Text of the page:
D.J. and her dad moved far from the small town and only home she ever knew. Now she’s starting middle school in the city with kids she’s never met. She tries to make friends, but they all appear to be slaves to screen time. D.J. just likes to garden, nurturing plants, watching them grow and thrive. It seems she’ll never find a way to fit in, but then she awakens in a gorgeous garden where she meets Persephone, Goddess of Spring. She must be dreaming; her new friend can’t possibly be real—and what could she know about getting along with gamers? D.J. really needs some ideas, or she might never find her own place in a complicated world.
Daisy, Bold & Beautiful is the debut novel of middle-schooler Ellie Collins, daughter of award-winning author Stephanie Collins. Boys and girls alike will appreciate Ellie’s keen eye for the challenges of growing up that she and her friends must face. Discover the wonderful writing of Ellie now, then follow her to learn about her writing and more books to come.
|Publisher:||The Fresh Ink Group, LLC|
|Product dimensions:||5.50(w) x 8.50(h) x 0.32(d)|
About the Author
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"Ugh! Ah! ... Ow!" D.J. rubbed her throbbing head.
"Great. A perfect beginning to this perfect day."
D.J. sighed with frustration. This was the second time she had fallen out of this bed.
It was smaller than her old bed. Just like this room was smaller than her old room and this house was smaller than her old house.
Somehow, she had felt smaller since the move, but she couldn't figure out how that could be when the new house and everything in it seemed to be a miniature version of her old home. Dad said she'd get used to all the changes soon, but D.J. wasn't so sure. There was no time to worry about it now, though. It was time to get up and face the day she had been dreading since she first learned they were moving.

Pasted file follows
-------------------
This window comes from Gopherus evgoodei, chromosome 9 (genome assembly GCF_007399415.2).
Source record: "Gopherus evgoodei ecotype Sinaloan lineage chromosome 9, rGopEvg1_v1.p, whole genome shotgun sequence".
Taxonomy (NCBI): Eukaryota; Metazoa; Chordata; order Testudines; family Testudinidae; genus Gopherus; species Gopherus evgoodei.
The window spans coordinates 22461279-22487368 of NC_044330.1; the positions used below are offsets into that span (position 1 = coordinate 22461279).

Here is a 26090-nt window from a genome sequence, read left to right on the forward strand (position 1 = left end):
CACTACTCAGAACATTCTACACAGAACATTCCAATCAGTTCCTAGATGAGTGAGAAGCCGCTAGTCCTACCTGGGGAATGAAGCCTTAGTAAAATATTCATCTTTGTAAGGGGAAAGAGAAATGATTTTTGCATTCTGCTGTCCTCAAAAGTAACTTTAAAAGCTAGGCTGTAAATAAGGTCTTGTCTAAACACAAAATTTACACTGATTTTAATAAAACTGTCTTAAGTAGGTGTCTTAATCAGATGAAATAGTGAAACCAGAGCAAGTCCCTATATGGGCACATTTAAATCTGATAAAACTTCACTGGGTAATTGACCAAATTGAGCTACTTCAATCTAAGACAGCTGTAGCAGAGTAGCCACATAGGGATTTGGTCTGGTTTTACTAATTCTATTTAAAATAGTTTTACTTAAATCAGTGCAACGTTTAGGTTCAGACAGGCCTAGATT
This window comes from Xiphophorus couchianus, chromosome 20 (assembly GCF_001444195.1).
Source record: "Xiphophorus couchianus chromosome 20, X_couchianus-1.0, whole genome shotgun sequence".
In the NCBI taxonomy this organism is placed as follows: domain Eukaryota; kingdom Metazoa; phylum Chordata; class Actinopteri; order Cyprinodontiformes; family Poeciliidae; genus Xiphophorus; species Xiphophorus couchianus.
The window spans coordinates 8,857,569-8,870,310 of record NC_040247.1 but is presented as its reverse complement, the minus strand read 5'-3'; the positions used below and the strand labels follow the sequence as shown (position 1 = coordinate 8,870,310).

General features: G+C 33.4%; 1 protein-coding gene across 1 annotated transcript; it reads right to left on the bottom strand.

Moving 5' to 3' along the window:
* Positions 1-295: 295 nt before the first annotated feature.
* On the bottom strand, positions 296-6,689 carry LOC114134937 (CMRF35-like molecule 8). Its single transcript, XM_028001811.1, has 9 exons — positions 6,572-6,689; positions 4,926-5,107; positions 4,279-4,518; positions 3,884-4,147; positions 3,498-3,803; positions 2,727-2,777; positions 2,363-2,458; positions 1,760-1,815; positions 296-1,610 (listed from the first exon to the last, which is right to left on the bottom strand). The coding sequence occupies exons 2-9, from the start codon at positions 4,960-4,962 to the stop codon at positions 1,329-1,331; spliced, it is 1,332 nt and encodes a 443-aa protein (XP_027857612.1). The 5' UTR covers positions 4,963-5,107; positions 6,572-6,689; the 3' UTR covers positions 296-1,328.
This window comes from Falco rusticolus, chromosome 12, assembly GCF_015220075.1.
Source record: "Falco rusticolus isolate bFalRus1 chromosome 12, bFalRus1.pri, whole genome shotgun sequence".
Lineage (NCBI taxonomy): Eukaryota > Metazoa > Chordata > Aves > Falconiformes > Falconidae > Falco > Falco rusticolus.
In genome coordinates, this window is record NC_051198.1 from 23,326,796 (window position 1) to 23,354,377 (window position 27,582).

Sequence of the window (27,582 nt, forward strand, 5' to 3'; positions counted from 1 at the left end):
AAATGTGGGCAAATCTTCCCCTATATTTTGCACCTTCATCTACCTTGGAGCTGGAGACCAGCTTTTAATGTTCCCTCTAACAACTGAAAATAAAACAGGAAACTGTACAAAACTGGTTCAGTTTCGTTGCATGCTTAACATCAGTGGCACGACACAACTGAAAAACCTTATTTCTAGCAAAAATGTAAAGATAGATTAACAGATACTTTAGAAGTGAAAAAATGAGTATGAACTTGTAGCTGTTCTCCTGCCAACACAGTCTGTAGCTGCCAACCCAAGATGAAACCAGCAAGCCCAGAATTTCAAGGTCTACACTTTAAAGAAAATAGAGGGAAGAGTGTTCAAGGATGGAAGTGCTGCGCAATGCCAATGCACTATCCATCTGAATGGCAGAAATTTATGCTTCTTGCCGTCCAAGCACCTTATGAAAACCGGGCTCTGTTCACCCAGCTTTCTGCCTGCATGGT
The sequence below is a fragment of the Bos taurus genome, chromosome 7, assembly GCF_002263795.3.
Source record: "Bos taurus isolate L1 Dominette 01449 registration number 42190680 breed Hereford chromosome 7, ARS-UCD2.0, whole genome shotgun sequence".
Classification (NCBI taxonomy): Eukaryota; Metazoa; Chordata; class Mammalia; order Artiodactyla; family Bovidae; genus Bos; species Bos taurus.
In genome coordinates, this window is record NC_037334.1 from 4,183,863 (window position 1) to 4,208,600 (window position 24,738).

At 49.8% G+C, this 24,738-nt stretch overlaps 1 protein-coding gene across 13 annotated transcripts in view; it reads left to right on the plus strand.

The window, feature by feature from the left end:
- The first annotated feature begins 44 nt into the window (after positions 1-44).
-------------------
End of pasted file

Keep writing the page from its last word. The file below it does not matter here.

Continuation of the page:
Brushing her long, sandy-blonde hair out of her eyes, she took a determined breath and picked herself up off the floor. Rubbing her aching hip, she walked over to her dresser and debated on what to wear. She had set out her favorite blue dress with sunny-yellow tulips, but that was when she was feeling optimistic and outgoing. Now she longed to just blend into the background until the wretched day was done. She grabbed her most comfortable pair of jeans and a mud-brown t-shirt and hopped into a comfy pair of socks as she made her way to the kitchen.
"Morning, sunshine!" Dad greeted her from the kitchen table, where he was eating an English muffin.
"Hey, Dad," D.J. responded with as much enthusiasm as she could muster. She wasn't particularly hungry, but she knew she'd get an earful if she tried to skip breakfast, so she grabbed herself a bagel. Not wanting to take the time to prepare it the way she normally liked her bagels (toasted with cream cheese), she plopped herself down in a chair and ripped a bite off. Not a good plan; it was hard to chew, and it sucked all the moisture out of her mouth. Setting the remainder of the offending food strategically behind the napkin holder, she hoped Dad wouldn't notice if she just left it. She casually walked over to the refrigerator and got herself a glass of orange juice. She remained standing next to the counter, too nerved up to sit back down.
"Excited for the day?" Dad quizzed.
"Ummm ... sure?" D.J. tried to sound positive, but before she could stop them, some of her honest feelings broke through. "I don't know." She sighed. "I'm worried that I just won't fit in. How could I? Everything is different here. Besides, middle school is new to all sixth graders, but all these kids have had months to get to know each other now. I'll be the new, weird kid that everyone will point and laugh at."